That being said… Using dry shampoo a few times is unlikely to cause cancer in and of itself… BUT, when you use conventional dry shampoo combined with all of the other environmental toxins that our bodies are exposed to each and every day, then yes, cancer can be a result.
Unfortunately, some environmental toxins can’t be avoided. That’s why we should avoid carcinogenic ingredients where we do have control… that includes hair care!
Some ingredients that are commonly found in dry shampoo like phthalates and talc are known to increase one’s risk of cancer.
Does Dry Shampoo Cause Hair Loss?
Yes, it can. As one former dry shampoo fanatic discovered in interviewing several dermatologists and hair experts, as dry shampoo absorbs oil, it can irritate the scalp and lead to inflammation of the hair follicles. This inflammation can cause weakened follicles, which can then lead to shedding and hair loss.
To prevent hair loss from dry shampoo, experts recommend using dry shampoo only a few times per week, max. Of course, we highly recommend using non-toxic dry shampoo brands that don’t cause inflammation and irritation of the hair follicles in the first place.
Is Dry Shampoo Safe For Lungs?
Whether you’re using a spray or powder, you’re pretty much guaranteed to breathe in some of the dry shampoo during the application process. We’ve already discussed the toxic ingredients that are commonly used in dry shampoo above, and you really don’t want to be breathing any of that in.
Since breathing in at least a little bit of dry shampoo is unavoidable, you should use a brand with safe ingredients in order to reduce your risk of allergic reactions or other long-term health issues.
Does Non-Toxic Dry Shampoo Actually Work?
But then there is always the question of quality and efficacy. Is non-toxic dry shampoo as good as conventional dry shampoo? The short answer is: yes! There are so many great non-toxic dry shampoo brands out there that really do the job (see below for our favorites).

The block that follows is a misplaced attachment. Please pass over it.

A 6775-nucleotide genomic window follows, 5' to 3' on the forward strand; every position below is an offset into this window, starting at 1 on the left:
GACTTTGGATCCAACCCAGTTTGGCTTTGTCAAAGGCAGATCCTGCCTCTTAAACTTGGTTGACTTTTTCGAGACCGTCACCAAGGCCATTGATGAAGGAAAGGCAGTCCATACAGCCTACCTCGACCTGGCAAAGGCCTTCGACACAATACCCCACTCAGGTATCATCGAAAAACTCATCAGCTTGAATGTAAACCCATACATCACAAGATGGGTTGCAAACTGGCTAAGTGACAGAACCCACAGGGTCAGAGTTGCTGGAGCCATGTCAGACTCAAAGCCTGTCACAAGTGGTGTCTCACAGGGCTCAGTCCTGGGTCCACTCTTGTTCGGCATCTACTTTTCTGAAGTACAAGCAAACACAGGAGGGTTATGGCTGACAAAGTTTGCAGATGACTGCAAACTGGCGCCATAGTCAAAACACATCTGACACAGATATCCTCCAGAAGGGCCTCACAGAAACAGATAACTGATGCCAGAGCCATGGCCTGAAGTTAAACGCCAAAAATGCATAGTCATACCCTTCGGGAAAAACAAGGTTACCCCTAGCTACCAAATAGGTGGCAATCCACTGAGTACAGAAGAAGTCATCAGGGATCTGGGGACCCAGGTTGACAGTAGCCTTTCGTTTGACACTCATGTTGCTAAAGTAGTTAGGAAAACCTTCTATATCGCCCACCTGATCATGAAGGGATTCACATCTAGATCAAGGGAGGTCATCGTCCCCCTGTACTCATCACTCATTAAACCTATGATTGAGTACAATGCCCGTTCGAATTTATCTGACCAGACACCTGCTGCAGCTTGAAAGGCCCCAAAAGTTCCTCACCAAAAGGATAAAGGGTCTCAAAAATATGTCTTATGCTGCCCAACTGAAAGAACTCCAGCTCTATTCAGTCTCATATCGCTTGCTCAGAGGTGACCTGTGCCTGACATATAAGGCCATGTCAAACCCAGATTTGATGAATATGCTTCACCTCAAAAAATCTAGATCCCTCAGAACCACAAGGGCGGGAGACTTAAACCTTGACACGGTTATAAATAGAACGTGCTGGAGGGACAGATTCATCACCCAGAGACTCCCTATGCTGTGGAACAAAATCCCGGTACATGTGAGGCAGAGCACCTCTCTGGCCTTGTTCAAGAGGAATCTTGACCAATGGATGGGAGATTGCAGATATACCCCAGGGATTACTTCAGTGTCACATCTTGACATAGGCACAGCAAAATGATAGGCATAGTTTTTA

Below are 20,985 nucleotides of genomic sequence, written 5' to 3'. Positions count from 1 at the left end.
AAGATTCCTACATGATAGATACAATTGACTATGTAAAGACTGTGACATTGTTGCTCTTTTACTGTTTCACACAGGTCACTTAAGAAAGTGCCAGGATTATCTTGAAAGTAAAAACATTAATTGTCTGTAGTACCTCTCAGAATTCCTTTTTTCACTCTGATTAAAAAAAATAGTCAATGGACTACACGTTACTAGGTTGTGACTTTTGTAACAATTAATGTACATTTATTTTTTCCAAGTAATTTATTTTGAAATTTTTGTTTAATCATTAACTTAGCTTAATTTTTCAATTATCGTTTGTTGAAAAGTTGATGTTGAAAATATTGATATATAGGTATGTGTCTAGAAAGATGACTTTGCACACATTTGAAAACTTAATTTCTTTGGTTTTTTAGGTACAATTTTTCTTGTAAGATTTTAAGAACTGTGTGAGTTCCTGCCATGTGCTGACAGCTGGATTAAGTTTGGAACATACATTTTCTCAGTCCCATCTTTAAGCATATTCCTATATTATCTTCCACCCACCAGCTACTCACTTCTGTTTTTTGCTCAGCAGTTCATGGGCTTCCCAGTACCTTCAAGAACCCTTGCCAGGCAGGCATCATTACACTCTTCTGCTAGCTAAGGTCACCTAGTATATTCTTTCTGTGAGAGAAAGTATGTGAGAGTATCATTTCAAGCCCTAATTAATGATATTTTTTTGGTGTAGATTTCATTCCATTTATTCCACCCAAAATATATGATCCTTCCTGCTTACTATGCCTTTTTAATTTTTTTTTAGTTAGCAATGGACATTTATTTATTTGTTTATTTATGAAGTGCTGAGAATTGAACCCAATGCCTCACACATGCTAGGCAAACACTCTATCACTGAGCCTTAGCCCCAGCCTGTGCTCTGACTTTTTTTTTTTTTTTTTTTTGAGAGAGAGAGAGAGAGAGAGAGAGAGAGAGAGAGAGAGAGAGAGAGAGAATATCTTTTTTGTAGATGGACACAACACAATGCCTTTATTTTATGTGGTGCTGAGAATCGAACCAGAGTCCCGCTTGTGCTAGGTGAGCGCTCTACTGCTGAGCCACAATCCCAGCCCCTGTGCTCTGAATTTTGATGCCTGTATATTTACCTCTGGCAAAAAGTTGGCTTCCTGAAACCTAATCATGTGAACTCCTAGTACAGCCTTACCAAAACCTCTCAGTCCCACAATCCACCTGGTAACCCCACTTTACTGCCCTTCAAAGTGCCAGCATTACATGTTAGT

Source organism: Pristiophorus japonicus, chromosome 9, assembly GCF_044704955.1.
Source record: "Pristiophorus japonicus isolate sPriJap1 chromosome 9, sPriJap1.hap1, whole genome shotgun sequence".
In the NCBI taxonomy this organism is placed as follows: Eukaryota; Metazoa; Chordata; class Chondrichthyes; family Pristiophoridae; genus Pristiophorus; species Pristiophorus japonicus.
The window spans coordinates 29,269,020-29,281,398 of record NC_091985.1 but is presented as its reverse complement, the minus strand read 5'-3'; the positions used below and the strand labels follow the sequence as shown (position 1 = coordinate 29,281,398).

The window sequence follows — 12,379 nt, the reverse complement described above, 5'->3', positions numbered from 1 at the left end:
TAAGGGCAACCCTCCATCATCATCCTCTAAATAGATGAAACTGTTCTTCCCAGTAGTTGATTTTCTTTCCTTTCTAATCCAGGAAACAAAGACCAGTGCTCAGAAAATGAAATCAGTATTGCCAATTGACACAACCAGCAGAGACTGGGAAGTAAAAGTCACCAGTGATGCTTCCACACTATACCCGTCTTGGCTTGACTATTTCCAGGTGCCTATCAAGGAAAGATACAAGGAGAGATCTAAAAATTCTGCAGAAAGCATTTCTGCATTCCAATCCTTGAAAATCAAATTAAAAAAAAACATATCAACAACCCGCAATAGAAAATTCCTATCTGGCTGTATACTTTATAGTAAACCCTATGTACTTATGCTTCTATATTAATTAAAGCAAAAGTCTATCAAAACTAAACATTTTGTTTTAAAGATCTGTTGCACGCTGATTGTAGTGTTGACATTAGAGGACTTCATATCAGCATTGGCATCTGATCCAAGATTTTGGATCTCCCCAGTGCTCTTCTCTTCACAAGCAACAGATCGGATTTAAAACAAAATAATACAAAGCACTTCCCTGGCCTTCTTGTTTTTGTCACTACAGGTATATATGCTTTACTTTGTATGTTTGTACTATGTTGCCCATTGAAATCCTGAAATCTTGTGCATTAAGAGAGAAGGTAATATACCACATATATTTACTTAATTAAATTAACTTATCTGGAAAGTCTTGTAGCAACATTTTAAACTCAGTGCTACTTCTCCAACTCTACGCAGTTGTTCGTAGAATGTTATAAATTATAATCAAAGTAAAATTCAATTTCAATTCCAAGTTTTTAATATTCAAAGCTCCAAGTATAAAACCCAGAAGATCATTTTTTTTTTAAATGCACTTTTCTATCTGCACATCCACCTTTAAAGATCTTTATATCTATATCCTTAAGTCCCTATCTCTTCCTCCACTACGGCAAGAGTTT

But, since everyone’s hair is very different, you might have to do some trial and error to find the brand that works best for you individually!
Is Batiste Dry Shampoo Bad For You?
What about one of the most popular and recognizable dry shampoo brands: Batiste? Is Batiste dry shampoo safe?
To adequately answer this question, we actually have an entire article all about Batiste and its ingredients, which you can check out here.
What Is A Good Alternative to Dry Shampoo?
Wondering what else you might be able to use instead of dry shampoo? Here are some commonly used alternatives:
Can I Use Baby Powder Instead of Dry Shampoo?
Before dry shampoo became trendy, my friends and I used baby powder as dry shampoo all the time. It was cheap and it did the job (although, if you have darker hair, you might have to mix it with cinnamon or cocao powder).
These days, however, I know better. I would strongly recommend NOT using baby powder as a dry shampoo alternative. Over the past decade, the safety of baby powder has come into question. The main ingredient in baby powder, talc, is very commonly contaminated with asbestos, which is known to cause cancer.
There have many several lawsuits filed against Johnson & Johnson over the past several years, and the company has paid out billions of dollars to families because of this. It’s better to just stay away.
Can I Use Talc Instead Of Dry Shampoo?
I wouldn’t! (See above.)
Other Dry Shampoo Alternatives
Instead of baby powder, if you’re looking for an inexpensive DIY dry shampoo alternative, you can try cornstarch (which may need to be mixed with cinnamon or cocoa powder depending on your hair color), powdered foundation or makeup setting powder (just make sure it’s a non-toxic brand!), or apple cider vinegar (put into a spray bottle).
Is Powder Dry Shampoo Better Than Spray?
This is totally a personal preference. Most of the non-toxic dry shampoo brands come in powder form so they don’t have to worry about those toxic aerosols, so that’s what I recommend trying. If you definitely prefer a spray, try Rahua‘s non-toxic, non-aerosol spray.
You don’t have to settle for toxic chemicals in your dry shampoo! Shop from the recommended brands above and rest easy knowing your hair care products aren’t filled with carcinogens, irritants, and more.
If there are any dry shampoo brands that you’re wondering about and aren’t listed here, just let us know in the comments below and we’ll look into it!
About the Author
Jaclyn Stephens is an artist, farmer, and writer. Her work generates associative play between environments, materials, meanings, and sensory perceptions. Utilizing a variety of mediums, her work suspends the buoyancy we experience between the known and unknown about nature. Cultivating a relationship with landscape is both a way of living and a way of making, but primarily what connects everything she is constantly doing.